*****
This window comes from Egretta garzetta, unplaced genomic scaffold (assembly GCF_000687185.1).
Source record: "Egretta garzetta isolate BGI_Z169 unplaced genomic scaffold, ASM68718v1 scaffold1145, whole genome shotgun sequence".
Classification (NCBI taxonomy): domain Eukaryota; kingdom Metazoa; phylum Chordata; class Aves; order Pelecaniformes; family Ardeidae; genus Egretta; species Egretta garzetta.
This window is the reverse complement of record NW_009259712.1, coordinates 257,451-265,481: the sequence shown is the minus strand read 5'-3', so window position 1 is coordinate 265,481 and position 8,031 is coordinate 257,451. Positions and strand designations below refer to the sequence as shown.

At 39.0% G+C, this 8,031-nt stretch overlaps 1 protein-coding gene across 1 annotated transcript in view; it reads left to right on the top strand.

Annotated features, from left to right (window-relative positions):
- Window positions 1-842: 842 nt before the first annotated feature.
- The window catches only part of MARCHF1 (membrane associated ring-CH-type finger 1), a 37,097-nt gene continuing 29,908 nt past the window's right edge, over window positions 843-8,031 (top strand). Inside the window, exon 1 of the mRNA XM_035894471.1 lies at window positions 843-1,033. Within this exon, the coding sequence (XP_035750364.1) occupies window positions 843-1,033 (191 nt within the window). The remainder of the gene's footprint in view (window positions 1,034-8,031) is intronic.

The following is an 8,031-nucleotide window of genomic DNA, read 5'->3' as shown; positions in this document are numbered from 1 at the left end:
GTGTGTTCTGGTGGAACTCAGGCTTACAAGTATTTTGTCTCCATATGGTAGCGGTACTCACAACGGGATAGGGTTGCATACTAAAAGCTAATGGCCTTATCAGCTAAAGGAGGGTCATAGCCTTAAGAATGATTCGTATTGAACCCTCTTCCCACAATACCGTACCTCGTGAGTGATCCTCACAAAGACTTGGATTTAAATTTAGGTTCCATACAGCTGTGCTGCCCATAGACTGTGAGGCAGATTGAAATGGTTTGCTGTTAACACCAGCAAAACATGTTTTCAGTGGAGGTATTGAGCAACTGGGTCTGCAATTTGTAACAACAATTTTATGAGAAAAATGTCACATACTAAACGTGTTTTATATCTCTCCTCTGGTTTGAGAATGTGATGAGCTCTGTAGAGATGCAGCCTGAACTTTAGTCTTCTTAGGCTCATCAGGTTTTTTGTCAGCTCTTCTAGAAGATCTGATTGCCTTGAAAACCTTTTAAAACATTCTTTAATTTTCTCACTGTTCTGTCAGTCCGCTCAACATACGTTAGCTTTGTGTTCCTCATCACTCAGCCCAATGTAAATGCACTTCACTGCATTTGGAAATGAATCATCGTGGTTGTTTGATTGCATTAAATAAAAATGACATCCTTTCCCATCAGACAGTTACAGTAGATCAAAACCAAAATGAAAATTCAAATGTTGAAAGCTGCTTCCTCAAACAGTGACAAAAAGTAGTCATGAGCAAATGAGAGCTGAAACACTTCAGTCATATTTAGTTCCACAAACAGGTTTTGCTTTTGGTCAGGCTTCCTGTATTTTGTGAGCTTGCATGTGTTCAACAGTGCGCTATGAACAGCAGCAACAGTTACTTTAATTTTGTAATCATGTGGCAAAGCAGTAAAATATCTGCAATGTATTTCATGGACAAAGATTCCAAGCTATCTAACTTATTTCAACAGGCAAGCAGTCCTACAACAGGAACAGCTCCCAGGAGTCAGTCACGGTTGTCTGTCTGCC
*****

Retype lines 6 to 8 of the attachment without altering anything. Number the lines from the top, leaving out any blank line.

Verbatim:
Annotated features, from left to right (window-relative positions):
- Window positions 1-842: 842 nt before the first annotated feature.
- The window catches only part of MARCHF1 (membrane associated ring-CH-type finger 1), a 37,097-nt gene continuing 29,908 nt past the window's right edge, over window positions 843-8,031 (top strand). Inside the window, exon 1 of the mRNA XM_035894471.1 lies at window positions 843-1,033. Within this exon, the coding sequence (XP_035750364.1) occupies window positions 843-1,033 (191 nt within the window). The remainder of the gene's footprint in view (window positions 1,034-8,031) is intronic.